# What is the difference between gravitation and electromagnetism?

I am currently studying electrodynamics. And when looking at Maxwell's equations, I don't see any reason, why we cannot apply them to gravity.

We know that charges generate a force field that attracts opposite charges. From this and using special relativity we can deduce that there must be a magnetic field (see this nice video from minutephysics).

But masses also generate a force field that attracts other masses. Then by the same reasoning, moving masses must also generate some kind of field that interacts with other moving masses. And indeed, this happens. It's called Lense-Thirring effect.

So if these fields are so similar, why aren't there some kind of Maxwell's equations for gravity? What is the difference between electromagnetism and gravity?

EDIT: Thanks for the comments. So it basically boils down to the question why charge is invariant under Lorentz transformations while mass is not.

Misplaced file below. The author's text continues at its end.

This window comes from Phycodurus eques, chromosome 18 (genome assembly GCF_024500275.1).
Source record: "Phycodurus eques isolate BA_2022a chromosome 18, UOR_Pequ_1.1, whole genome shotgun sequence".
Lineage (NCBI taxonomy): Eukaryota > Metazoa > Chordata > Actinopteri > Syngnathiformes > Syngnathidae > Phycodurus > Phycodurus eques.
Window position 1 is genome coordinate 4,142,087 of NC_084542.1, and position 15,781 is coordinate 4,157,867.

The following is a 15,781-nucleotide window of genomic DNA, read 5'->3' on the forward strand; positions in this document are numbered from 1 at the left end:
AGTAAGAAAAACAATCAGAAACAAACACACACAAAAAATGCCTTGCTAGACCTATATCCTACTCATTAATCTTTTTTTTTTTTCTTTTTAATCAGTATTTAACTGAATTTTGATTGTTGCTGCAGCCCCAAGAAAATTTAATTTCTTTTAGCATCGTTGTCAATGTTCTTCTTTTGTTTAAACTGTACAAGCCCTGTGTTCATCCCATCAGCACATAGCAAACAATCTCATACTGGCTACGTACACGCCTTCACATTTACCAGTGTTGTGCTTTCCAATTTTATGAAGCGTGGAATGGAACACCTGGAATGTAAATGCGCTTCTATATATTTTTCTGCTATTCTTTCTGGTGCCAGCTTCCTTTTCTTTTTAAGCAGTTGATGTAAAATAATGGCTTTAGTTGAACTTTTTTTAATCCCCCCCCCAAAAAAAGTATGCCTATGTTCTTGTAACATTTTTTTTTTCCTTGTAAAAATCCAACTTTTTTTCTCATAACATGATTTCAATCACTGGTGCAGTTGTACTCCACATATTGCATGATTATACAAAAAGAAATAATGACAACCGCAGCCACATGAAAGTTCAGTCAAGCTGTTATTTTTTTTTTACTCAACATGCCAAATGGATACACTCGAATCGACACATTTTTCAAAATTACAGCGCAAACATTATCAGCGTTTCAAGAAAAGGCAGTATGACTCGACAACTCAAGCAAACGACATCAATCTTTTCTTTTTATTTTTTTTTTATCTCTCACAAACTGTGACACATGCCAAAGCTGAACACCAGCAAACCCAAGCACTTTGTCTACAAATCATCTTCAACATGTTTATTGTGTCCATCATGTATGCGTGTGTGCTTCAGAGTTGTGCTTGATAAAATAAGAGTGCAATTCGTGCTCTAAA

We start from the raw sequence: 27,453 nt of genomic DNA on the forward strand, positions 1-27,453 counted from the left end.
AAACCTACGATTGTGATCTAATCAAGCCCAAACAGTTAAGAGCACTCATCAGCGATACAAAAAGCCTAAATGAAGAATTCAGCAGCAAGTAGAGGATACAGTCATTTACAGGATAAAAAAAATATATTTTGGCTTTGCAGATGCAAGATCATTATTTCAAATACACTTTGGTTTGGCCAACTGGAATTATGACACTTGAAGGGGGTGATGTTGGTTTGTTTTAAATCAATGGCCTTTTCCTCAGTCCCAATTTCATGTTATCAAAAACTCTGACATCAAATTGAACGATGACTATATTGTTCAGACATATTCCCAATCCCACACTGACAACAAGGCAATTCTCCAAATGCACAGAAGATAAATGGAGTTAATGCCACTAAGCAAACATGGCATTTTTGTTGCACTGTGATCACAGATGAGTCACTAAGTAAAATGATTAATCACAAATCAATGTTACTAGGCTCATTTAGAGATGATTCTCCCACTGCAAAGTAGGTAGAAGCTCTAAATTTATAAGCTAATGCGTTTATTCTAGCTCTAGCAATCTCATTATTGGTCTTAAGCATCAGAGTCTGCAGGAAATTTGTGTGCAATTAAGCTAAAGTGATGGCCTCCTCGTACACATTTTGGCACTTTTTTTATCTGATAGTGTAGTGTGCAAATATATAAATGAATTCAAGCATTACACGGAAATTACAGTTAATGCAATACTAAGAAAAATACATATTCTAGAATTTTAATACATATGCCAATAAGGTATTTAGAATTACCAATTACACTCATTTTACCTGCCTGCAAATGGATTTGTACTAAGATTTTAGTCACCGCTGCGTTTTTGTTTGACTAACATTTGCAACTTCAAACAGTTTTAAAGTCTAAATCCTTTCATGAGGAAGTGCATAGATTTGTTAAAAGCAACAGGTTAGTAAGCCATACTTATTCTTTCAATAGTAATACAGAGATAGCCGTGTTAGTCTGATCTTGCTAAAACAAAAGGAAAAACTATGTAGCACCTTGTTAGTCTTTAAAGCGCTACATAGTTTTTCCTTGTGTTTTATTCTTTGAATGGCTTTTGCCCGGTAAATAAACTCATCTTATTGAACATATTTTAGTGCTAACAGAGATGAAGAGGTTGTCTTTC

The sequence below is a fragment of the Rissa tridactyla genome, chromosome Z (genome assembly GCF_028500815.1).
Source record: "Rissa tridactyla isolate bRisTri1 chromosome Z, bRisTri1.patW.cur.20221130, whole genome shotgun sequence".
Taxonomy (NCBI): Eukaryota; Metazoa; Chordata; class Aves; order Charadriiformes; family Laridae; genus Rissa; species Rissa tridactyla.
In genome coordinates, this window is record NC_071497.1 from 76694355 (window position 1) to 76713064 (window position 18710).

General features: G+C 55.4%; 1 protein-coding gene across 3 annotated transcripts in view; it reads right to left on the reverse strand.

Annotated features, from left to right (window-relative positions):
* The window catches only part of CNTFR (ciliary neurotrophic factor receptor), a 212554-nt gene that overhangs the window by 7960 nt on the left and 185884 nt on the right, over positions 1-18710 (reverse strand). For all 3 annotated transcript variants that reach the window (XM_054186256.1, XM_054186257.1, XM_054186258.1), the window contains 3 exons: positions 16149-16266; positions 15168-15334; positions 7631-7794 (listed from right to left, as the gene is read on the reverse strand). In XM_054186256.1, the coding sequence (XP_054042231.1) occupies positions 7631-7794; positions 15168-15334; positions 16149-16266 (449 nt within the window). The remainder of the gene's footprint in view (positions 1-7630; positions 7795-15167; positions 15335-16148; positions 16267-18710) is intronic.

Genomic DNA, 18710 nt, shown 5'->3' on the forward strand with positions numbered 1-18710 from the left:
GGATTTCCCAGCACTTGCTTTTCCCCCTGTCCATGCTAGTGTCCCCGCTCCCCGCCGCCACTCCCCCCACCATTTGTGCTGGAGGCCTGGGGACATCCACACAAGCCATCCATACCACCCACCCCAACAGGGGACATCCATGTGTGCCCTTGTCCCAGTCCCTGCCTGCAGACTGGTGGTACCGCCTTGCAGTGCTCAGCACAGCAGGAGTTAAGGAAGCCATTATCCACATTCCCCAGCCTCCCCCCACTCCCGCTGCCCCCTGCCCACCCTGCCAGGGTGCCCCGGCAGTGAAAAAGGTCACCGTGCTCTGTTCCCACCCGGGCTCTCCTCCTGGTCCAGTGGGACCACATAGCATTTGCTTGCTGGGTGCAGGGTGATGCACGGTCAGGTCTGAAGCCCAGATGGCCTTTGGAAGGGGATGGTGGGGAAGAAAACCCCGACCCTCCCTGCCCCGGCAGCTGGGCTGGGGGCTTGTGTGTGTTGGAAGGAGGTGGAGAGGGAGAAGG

• Very similar question: physics.stackexchange.com/q/15366 May 28, 2014 at 16:51
• Related: physics.stackexchange.com/q/944/2451 and links therein. See also the notion of gravitomagnetism, cf. e.g. Wikipedia. May 28, 2014 at 16:56
• "Then by the same reasoning, moving masses must also generate some kind of field that interacts with other moving masses. And indeed, this happens. It's called Lense-Thirring effect." Correct me if I am wrong, but isn't this just a theoretical prediction? I do not know of any experiment sensitive enough to show presence of such small effect. May 28, 2014 at 17:31
• One Line Answer: Like charges repel each other. May 28, 2014 at 20:59

The analog of Maxwell's equations in gravity are the Einstein field equations, $$R_{\mu \nu} - {1 \over 2}g_{\mu \nu}\,R + g_{\mu \nu} \Lambda = {8 \pi G \over c^4} T_{\mu \nu}$$